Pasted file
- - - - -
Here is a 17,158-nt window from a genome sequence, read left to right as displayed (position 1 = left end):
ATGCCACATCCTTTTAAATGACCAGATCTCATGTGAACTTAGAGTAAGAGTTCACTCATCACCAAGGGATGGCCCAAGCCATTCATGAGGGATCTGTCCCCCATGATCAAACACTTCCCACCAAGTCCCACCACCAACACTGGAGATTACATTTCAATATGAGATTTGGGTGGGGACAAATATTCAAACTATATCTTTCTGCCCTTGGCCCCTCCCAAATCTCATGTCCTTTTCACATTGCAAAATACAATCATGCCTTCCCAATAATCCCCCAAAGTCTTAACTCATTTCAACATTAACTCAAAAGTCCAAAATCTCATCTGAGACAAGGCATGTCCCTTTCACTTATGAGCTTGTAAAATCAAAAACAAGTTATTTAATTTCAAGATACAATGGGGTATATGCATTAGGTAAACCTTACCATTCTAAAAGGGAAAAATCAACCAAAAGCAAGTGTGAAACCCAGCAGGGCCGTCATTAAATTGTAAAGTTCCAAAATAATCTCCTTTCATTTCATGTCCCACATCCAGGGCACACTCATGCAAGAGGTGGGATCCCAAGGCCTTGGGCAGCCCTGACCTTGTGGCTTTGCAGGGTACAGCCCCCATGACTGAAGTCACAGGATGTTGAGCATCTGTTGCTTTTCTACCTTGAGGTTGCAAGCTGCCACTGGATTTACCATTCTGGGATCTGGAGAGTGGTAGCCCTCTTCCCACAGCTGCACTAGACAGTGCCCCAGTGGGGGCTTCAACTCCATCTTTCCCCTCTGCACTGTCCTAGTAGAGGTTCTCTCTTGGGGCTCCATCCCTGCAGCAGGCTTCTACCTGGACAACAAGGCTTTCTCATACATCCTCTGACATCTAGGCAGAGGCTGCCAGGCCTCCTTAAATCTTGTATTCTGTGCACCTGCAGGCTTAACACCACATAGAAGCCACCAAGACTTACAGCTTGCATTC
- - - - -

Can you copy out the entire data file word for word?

Here is a 17,158-nt window from a genome sequence, read left to right as displayed (position 1 = left end):
ATGCCACATCCTTTTAAATGACCAGATCTCATGTGAACTTAGAGTAAGAGTTCACTCATCACCAAGGGATGGCCCAAGCCATTCATGAGGGATCTGTCCCCCATGATCAAACACTTCCCACCAAGTCCCACCACCAACACTGGAGATTACATTTCAATATGAGATTTGGGTGGGGACAAATATTCAAACTATATCTTTCTGCCCTTGGCCCCTCCCAAATCTCATGTCCTTTTCACATTGCAAAATACAATCATGCCTTCCCAATAATCCCCCAAAGTCTTAACTCATTTCAACATTAACTCAAAAGTCCAAAATCTCATCTGAGACAAGGCATGTCCCTTTCACTTATGAGCTTGTAAAATCAAAAACAAGTTATTTAATTTCAAGATACAATGGGGTATATGCATTAGGTAAACCTTACCATTCTAAAAGGGAAAAATCAACCAAAAGCAAGTGTGAAACCCAGCAGGGCCGTCATTAAATTGTAAAGTTCCAAAATAATCTCCTTTCATTTCATGTCCCACATCCAGGGCACACTCATGCAAGAGGTGGGATCCCAAGGCCTTGGGCAGCCCTGACCTTGTGGCTTTGCAGGGTACAGCCCCCATGACTGAAGTCACAGGATGTTGAGCATCTGTTGCTTTTCTACCTTGAGGTTGCAAGCTGCCACTGGATTTACCATTCTGGGATCTGGAGAGTGGTAGCCCTCTTCCCACAGCTGCACTAGACAGTGCCCCAGTGGGGGCTTCAACTCCATCTTTCCCCTCTGCACTGTCCTAGTAGAGGTTCTCTCTTGGGGCTCCATCCCTGCAGCAGGCTTCTACCTGGACAACAAGGCTTTCTCATACATCCTCTGACATCTAGGCAGAGGCTGCCAGGCCTCCTTAAATCTTGTATTCTGTGCACCTGCAGGCTTAACACCACATAGAAGCCACCAAGACTTACAGCTTGCATTC